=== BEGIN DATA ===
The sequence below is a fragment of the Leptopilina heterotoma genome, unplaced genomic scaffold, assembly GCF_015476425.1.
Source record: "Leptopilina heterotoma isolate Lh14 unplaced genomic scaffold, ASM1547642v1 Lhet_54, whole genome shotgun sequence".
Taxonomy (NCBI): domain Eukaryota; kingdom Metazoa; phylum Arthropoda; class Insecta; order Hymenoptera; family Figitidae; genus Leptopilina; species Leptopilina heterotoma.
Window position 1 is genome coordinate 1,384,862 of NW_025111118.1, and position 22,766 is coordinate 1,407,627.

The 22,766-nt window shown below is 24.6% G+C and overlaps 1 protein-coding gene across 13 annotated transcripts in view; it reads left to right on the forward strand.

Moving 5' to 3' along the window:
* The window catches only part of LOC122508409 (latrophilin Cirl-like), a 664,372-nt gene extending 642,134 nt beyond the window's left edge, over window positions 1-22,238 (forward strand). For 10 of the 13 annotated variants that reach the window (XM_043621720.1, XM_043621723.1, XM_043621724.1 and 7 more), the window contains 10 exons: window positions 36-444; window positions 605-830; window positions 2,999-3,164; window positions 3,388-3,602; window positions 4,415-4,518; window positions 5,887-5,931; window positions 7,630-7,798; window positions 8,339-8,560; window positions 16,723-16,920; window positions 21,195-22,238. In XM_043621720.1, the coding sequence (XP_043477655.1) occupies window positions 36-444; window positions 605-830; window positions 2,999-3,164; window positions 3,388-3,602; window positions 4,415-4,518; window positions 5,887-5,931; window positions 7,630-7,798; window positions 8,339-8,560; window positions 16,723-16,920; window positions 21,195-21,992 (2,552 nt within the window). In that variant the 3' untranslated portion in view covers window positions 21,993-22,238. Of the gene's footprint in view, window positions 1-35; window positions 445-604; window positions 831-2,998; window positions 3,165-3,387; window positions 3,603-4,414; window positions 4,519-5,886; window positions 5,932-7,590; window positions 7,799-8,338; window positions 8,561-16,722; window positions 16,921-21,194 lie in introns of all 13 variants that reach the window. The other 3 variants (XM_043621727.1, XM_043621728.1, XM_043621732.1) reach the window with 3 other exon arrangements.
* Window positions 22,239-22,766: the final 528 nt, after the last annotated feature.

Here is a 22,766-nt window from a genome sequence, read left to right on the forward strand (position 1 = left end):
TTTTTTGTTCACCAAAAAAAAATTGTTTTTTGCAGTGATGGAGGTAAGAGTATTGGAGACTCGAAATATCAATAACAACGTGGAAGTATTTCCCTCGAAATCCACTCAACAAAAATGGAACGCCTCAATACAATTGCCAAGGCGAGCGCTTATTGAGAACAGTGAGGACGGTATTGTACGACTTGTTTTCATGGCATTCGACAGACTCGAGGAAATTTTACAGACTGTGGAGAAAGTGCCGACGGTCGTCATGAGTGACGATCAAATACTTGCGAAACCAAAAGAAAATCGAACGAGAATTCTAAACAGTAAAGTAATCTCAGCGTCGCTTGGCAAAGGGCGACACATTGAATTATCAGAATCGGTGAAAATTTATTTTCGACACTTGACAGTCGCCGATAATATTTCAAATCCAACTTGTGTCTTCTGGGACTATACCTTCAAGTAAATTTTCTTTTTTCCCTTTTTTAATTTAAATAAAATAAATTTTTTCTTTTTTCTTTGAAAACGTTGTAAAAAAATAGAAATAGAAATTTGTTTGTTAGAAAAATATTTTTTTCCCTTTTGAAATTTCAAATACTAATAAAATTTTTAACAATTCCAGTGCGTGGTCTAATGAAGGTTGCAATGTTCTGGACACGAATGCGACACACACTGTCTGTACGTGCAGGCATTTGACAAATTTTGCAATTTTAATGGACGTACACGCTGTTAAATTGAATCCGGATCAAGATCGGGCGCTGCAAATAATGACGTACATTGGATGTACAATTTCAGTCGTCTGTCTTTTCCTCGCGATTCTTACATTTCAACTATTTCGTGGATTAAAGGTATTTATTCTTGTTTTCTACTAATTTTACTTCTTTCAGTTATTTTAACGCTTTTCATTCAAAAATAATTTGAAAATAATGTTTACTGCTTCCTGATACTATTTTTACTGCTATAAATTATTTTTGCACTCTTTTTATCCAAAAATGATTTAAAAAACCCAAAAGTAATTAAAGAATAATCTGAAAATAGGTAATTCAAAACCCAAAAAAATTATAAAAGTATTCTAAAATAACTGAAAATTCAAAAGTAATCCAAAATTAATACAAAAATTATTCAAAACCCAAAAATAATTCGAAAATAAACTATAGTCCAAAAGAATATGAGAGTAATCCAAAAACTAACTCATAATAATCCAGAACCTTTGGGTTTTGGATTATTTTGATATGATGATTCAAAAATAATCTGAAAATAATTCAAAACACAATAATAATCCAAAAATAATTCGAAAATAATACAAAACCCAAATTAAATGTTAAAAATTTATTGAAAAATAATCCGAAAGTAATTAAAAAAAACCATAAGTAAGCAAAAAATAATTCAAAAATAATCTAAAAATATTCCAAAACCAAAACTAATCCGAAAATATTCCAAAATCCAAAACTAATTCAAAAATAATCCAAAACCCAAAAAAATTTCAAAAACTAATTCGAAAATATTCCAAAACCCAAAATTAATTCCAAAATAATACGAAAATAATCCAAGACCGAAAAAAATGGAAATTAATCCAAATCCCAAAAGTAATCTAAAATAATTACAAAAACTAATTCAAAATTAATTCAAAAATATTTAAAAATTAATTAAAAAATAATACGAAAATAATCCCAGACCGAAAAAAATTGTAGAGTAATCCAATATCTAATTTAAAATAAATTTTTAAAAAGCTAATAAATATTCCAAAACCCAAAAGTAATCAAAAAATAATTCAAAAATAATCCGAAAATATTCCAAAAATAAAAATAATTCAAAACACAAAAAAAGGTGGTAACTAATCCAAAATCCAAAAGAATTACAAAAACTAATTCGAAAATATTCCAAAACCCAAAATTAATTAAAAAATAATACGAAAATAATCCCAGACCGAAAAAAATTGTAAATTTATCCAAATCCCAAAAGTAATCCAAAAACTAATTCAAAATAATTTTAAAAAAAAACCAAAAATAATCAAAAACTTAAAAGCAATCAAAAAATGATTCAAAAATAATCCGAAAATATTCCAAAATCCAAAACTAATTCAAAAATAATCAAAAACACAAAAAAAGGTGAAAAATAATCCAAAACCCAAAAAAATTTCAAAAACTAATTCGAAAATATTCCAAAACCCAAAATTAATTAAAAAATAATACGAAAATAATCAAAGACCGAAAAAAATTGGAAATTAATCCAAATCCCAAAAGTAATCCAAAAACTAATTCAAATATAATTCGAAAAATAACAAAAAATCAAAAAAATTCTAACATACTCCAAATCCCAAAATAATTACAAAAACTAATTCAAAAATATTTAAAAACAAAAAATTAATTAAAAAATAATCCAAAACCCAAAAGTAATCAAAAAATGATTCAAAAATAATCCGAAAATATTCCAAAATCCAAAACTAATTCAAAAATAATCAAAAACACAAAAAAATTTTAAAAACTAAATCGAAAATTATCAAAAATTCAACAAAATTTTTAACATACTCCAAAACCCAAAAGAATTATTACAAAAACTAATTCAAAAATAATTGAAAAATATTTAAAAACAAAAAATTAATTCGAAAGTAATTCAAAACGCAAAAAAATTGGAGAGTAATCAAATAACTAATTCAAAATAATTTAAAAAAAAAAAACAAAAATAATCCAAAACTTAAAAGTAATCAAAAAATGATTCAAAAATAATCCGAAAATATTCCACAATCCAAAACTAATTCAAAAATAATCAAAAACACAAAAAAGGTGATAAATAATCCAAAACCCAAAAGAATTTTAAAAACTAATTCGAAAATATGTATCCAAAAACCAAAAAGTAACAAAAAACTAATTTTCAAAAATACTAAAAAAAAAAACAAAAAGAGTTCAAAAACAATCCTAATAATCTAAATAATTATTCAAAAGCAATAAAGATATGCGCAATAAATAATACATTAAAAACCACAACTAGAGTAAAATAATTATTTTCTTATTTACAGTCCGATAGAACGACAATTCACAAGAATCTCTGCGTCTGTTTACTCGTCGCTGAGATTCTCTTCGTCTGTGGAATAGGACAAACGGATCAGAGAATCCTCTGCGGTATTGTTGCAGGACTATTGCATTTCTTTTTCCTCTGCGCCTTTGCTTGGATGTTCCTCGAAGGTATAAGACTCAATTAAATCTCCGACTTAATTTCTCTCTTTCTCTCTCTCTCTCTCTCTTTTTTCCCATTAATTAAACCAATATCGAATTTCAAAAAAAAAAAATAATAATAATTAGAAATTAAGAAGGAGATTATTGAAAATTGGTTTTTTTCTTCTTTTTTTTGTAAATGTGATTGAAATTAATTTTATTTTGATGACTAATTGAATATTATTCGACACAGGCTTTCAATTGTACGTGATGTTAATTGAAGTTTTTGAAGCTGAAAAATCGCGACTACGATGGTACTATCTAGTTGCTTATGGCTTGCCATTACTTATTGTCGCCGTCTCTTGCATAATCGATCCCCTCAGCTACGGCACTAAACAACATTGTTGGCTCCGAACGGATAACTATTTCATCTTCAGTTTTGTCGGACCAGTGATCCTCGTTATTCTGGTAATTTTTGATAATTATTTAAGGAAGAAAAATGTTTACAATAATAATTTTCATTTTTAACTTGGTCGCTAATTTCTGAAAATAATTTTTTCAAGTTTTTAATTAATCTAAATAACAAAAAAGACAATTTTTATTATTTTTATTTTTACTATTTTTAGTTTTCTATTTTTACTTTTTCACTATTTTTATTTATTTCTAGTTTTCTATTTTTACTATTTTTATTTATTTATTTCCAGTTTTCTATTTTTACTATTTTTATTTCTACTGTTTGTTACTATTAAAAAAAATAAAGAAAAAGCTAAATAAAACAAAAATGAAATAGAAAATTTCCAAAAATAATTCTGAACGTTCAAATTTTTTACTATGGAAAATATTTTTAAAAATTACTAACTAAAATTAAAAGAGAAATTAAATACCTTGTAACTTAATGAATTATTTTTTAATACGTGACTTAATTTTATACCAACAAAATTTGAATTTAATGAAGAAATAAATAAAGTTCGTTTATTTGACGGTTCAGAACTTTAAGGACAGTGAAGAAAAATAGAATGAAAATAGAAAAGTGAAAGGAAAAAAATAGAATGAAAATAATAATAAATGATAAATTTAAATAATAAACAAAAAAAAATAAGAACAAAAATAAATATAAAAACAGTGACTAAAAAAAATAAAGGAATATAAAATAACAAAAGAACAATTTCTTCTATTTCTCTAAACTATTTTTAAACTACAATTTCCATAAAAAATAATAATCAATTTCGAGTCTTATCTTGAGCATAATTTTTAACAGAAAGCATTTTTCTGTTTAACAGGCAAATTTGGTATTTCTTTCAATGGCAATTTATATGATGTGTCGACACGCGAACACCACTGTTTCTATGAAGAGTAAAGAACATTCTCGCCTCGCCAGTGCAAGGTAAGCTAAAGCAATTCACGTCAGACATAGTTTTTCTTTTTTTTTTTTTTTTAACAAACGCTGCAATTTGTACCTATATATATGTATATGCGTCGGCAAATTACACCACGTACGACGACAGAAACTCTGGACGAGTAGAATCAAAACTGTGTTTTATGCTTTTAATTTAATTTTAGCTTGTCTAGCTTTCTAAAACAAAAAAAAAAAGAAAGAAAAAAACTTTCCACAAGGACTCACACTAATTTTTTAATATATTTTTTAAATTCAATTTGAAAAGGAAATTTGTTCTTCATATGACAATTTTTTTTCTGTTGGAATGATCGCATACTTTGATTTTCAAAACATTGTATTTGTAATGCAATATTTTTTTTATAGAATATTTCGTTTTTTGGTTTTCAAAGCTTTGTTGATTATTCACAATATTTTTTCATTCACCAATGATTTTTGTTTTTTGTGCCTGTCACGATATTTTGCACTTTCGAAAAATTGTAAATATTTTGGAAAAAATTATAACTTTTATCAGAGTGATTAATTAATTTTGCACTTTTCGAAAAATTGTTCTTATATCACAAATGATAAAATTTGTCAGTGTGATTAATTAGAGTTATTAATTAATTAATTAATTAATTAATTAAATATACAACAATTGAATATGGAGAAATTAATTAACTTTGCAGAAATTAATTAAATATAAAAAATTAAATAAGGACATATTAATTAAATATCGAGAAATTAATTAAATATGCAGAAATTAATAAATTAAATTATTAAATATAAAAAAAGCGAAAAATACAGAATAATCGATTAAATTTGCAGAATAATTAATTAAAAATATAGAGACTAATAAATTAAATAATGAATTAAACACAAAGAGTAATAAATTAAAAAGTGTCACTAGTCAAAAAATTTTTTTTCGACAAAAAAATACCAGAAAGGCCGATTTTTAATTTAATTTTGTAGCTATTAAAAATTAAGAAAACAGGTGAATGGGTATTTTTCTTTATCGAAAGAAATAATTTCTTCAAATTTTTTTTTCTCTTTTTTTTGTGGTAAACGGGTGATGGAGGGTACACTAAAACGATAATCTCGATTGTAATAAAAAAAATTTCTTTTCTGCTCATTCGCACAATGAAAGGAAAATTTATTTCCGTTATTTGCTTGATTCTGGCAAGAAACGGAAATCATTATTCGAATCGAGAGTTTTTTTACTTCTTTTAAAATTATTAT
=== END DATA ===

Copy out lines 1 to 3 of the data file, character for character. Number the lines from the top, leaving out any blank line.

The sequence below is a fragment of the Leptopilina heterotoma genome, unplaced genomic scaffold, assembly GCF_015476425.1.
Source record: "Leptopilina heterotoma isolate Lh14 unplaced genomic scaffold, ASM1547642v1 Lhet_54, whole genome shotgun sequence".
Taxonomy (NCBI): domain Eukaryota; kingdom Metazoa; phylum Arthropoda; class Insecta; order Hymenoptera; family Figitidae; genus Leptopilina; species Leptopilina heterotoma.